Water cascades down the Lower Falls near the Woody Trail at Wallace Falls State Park near Gold Bar in 2015. The park is one of the county’s most popular outdoor attractions. (Ian Terry / Herald file)

Water cascades down the Lower Falls near the Woody Trail at Wallace Falls State Park near Gold Bar in 2015. The park is one of the county’s most popular outdoor attractions. (Ian Terry / Herald file)

It’s hard to find a parking spot at Wallace Falls State Park

There’s a study under way on how to tackle that issue and others.

GOLD BAR — Sure, it’s beautiful, but try to park on a Saturday after 11 a.m.

Wallace Falls State Park, just outside of Gold Bar, is one of Snohomish County’s most popular outdoor attractions. The first portion of the hike is child-friendly, which brings in young families and group outings.

The state counted 224,000 visits to the park in 2016. Yet there are only 108 parking spots. That was the subject of many of the comments collected at a recent public meeting about the future of the park. A state study is under way into land use at Wallace Falls, including parking. In addition, the rules on neighboring roads have been getting stricter.

There is no overflow lot. The lone route to reach the trailhead, Ley Road, runs through city and county jurisdiction. Street parking on the unincorporated portion of Ley Road, north of the Wallace River, hasn’t been allowed for decades, said Dale Valliant, traffic operations supervisor with Snohomish County public works.

“People were not using good judgment and parking in places where it really wasn’t safe or appropriate,” Valliant said.

The same goes for the county’s stretch of May Creek Road, the next closest street, which also leads out of town. From there, it’s an uphill walk of nearly half a mile to reach the trailhead. That hasn’t been much of a deterrence.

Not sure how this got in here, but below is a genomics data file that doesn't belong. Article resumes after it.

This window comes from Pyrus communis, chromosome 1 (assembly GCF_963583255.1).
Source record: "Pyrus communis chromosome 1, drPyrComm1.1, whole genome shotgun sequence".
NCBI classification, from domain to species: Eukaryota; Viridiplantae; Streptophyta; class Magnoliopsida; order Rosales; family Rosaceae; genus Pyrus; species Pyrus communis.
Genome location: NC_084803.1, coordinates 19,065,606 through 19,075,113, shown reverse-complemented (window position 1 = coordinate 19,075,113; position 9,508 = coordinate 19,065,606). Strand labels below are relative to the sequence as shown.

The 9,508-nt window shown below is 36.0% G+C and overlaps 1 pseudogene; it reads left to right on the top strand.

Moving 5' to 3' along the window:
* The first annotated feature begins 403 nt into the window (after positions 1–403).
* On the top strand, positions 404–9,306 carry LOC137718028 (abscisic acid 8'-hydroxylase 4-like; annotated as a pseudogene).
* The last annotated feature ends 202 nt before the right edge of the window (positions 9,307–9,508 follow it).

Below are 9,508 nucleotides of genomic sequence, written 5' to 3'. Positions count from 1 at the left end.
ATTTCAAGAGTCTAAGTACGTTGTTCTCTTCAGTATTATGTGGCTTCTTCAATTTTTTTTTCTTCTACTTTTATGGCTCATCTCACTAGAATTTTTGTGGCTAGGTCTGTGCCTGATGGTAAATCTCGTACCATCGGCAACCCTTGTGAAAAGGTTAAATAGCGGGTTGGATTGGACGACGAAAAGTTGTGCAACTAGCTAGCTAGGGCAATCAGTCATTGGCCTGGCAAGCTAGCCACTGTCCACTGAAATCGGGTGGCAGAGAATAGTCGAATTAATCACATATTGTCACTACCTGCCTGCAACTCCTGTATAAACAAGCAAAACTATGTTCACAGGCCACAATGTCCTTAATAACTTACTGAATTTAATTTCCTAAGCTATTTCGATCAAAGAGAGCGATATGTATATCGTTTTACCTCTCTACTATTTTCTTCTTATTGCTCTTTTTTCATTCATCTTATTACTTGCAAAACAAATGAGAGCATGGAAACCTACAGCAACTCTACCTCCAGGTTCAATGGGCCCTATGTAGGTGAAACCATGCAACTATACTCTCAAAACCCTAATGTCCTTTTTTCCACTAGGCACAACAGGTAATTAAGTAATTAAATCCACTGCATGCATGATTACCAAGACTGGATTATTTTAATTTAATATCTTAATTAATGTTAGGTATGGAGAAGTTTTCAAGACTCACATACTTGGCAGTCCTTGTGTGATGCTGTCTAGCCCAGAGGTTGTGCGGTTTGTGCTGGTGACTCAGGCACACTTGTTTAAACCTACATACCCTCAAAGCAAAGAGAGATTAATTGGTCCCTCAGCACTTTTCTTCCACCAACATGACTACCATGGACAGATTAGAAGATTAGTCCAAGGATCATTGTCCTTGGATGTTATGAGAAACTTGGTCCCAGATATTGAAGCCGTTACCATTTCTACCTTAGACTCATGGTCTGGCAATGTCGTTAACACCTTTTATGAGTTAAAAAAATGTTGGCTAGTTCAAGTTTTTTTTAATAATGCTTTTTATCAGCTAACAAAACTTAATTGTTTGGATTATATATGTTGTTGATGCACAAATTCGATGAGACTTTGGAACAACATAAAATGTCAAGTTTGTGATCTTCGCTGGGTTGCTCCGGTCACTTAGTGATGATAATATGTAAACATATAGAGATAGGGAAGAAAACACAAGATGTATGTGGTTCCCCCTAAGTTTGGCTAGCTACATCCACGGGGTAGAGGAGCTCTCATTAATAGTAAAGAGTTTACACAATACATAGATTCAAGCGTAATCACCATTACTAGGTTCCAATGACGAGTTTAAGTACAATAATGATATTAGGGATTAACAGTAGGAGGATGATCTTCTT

Last summer, the county added three more no-parking signs in the neighborhood. The request came from Gold Bar Police Chief Dave Casey, a sergeant with the Snohomish County Sheriff’s Office.

In May 2016, the city of Gold Bar banned street parking on its stretch of Ley Road. The impetus was “numerous citizen complaints and numerous 911 calls,” city clerk-treasurer Lisa Stowe said. People were blocking driveways and taking up private property or half the roadway, she said. That created problems for pedestrians and emergency vehicles.

“The only changes that have been made since then have been replacing signs when people steal, or pull up, the existing signs,” she said.

Deputies have made note of parking problems on Ley Road at least six times since the rules changed, according to sheriff’s office records.

The state’s long-terms plans for Wallace Falls remain under review.

A public meeting was held in November, and others are likely to follow in February and April, according to an agency spokeswoman.

More than 100 comments from the first meeting were posted online, and about a third of them touched on parking. Some people suggested adding a shuttle or bus service to the trailhead. Some said they wanted the no-parking signs to go away; others wanted more enforcement.

The state parks commission is expected to consider a final plan for Wallace Falls in the fall. The public is encouraged to provide comments by contacting randy.kline@parks.wa.gov, 360-902-8632.

Rikki King: 425-339-3449; rking@heraldnet.com. Twitter: @rikkiking.

Talk to us

> Give us your news tips.

> Send us a letter to the editor.

> More Herald contact information.

More in Local News

Snohomish residents Barbara Bailey, right, and Beth Jarvis sit on a gate atop a levee on Bailey’s property on Monday, May 13, 2024, at Bailey Farm in Snohomish, Washington. Bailey is concerned the expansion of nearby Harvey Field Airport will lead to levee failures during future flood events due to a reduction of space for floodwater to safely go. (Ryan Berry / The Herald)
Harvey Field seeks to reroute runway in floodplain, faces new pushback

Snohomish farmers and neighbors worry the project will be disruptive and worsen flooding. Ownership advised people to “read the science.”